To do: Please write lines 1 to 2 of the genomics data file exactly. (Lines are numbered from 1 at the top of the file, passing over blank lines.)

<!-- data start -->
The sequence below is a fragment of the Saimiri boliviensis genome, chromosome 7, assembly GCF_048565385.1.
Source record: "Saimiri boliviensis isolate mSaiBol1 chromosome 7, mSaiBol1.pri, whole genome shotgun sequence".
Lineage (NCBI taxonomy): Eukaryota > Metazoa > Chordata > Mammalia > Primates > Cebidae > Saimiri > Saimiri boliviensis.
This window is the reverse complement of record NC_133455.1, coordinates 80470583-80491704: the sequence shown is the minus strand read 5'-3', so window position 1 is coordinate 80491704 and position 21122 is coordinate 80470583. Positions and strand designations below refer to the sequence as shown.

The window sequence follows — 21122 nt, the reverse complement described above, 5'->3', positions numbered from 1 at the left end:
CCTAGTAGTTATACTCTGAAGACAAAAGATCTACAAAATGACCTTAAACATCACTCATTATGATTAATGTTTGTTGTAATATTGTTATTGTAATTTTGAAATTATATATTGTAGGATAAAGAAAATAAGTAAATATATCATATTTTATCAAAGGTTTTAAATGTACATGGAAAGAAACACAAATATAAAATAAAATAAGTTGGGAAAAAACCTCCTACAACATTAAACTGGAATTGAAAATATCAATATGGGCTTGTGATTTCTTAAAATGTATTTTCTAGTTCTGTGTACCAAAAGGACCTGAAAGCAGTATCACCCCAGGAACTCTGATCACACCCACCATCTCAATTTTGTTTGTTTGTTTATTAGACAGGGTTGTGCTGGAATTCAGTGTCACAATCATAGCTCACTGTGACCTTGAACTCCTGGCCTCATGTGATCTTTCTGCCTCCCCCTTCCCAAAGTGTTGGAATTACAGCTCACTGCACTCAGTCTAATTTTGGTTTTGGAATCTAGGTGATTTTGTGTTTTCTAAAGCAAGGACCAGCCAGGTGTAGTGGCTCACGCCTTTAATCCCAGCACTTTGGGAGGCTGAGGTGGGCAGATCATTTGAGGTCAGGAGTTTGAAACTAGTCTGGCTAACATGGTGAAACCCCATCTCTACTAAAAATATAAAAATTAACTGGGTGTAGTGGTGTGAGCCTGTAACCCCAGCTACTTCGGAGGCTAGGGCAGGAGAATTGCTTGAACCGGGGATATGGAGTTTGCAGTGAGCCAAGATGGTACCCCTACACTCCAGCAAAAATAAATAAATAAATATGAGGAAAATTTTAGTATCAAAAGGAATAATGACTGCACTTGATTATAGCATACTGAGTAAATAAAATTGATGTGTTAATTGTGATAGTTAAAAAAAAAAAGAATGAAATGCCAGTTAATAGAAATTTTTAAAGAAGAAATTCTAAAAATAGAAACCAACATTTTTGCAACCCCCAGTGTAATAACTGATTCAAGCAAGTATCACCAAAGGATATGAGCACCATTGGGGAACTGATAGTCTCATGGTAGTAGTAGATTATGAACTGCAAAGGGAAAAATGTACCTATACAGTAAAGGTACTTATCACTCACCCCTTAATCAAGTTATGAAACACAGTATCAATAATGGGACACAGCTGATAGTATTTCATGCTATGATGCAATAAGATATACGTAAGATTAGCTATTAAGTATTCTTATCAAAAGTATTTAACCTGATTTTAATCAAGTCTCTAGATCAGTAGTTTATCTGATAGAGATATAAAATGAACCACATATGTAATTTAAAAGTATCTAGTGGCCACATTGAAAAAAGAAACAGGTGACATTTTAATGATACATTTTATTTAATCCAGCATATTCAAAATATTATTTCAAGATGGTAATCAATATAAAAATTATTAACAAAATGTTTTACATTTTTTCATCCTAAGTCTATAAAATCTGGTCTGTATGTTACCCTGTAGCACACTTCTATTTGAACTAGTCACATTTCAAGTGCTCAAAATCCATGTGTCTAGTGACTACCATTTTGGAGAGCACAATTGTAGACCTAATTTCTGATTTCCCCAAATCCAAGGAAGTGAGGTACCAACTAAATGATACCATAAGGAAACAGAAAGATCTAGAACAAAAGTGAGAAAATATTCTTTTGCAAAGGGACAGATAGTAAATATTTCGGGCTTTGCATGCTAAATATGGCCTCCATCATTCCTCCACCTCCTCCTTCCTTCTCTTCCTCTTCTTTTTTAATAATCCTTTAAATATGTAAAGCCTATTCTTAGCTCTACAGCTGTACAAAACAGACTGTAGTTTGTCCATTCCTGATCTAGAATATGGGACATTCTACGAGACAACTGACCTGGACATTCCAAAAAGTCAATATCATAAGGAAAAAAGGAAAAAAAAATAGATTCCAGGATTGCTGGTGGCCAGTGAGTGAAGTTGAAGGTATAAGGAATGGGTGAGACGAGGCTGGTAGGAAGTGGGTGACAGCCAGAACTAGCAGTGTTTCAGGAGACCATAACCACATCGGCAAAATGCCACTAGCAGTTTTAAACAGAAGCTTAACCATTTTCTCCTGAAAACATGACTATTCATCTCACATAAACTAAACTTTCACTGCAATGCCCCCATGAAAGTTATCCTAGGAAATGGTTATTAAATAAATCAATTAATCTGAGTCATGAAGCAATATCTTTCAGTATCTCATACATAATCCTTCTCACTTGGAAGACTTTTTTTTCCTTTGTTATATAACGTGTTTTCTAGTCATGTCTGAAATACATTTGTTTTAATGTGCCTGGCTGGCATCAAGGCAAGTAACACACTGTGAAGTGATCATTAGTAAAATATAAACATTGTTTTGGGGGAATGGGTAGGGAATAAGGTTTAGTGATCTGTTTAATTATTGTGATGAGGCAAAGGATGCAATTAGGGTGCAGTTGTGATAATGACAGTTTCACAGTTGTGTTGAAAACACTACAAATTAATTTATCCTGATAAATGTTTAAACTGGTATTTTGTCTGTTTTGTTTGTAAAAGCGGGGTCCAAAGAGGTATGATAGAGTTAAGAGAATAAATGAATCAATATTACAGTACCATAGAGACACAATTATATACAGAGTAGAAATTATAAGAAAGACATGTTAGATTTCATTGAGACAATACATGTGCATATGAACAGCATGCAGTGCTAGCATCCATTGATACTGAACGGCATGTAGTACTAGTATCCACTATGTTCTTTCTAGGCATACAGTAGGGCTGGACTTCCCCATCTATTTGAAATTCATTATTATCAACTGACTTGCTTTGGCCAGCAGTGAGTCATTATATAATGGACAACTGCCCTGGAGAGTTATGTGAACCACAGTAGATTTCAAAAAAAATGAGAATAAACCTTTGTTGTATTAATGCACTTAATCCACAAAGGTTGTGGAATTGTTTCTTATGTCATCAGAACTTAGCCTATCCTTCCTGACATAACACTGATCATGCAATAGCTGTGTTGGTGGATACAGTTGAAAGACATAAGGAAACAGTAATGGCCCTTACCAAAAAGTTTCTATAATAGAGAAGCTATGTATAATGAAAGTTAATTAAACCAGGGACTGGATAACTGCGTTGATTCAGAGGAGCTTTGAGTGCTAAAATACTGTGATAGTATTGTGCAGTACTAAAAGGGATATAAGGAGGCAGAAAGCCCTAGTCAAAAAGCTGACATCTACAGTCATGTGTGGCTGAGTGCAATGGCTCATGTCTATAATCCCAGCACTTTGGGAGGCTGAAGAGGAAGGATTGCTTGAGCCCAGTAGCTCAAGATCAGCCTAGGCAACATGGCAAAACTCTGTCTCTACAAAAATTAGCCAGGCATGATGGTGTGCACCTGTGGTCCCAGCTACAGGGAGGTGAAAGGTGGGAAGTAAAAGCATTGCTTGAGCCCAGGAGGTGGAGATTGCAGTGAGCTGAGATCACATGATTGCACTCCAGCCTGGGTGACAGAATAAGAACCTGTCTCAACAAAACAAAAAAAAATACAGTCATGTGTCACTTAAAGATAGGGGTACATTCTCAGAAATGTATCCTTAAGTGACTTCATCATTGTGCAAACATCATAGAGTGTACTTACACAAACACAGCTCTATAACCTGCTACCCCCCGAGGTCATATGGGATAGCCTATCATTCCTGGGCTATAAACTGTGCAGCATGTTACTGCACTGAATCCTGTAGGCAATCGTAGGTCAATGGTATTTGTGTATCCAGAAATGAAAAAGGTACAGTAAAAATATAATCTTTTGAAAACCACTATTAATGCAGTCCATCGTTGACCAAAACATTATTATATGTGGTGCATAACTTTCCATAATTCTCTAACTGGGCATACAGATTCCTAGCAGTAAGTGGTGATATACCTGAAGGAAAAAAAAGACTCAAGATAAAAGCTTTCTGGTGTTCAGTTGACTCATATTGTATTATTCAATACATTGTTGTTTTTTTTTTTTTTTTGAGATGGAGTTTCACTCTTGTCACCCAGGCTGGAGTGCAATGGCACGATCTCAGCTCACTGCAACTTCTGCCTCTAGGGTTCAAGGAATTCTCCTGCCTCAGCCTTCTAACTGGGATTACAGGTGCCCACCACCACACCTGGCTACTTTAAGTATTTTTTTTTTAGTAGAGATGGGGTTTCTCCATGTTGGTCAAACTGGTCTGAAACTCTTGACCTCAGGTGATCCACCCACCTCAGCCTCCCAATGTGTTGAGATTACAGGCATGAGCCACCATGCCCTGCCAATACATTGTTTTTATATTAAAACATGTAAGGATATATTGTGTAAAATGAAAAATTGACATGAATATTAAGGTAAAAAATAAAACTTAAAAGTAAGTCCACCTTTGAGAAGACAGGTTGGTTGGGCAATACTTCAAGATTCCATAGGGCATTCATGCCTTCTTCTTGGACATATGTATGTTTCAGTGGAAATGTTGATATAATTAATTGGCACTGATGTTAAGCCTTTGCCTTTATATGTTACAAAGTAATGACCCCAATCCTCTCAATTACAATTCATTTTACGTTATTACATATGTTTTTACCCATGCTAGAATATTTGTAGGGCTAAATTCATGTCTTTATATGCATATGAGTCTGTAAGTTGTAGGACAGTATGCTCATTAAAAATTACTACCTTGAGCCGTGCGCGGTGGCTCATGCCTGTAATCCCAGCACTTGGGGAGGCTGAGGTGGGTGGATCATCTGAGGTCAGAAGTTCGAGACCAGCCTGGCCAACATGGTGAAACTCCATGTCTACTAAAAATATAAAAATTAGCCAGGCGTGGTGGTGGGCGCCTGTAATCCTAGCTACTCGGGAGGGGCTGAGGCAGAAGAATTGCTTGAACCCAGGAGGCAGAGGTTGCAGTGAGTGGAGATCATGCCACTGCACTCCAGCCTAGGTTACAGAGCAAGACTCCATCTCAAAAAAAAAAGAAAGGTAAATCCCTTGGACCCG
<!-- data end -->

The sequence below is a fragment of the Saimiri boliviensis genome, chromosome 7, assembly GCF_048565385.1.
Source record: "Saimiri boliviensis isolate mSaiBol1 chromosome 7, mSaiBol1.pri, whole genome shotgun sequence".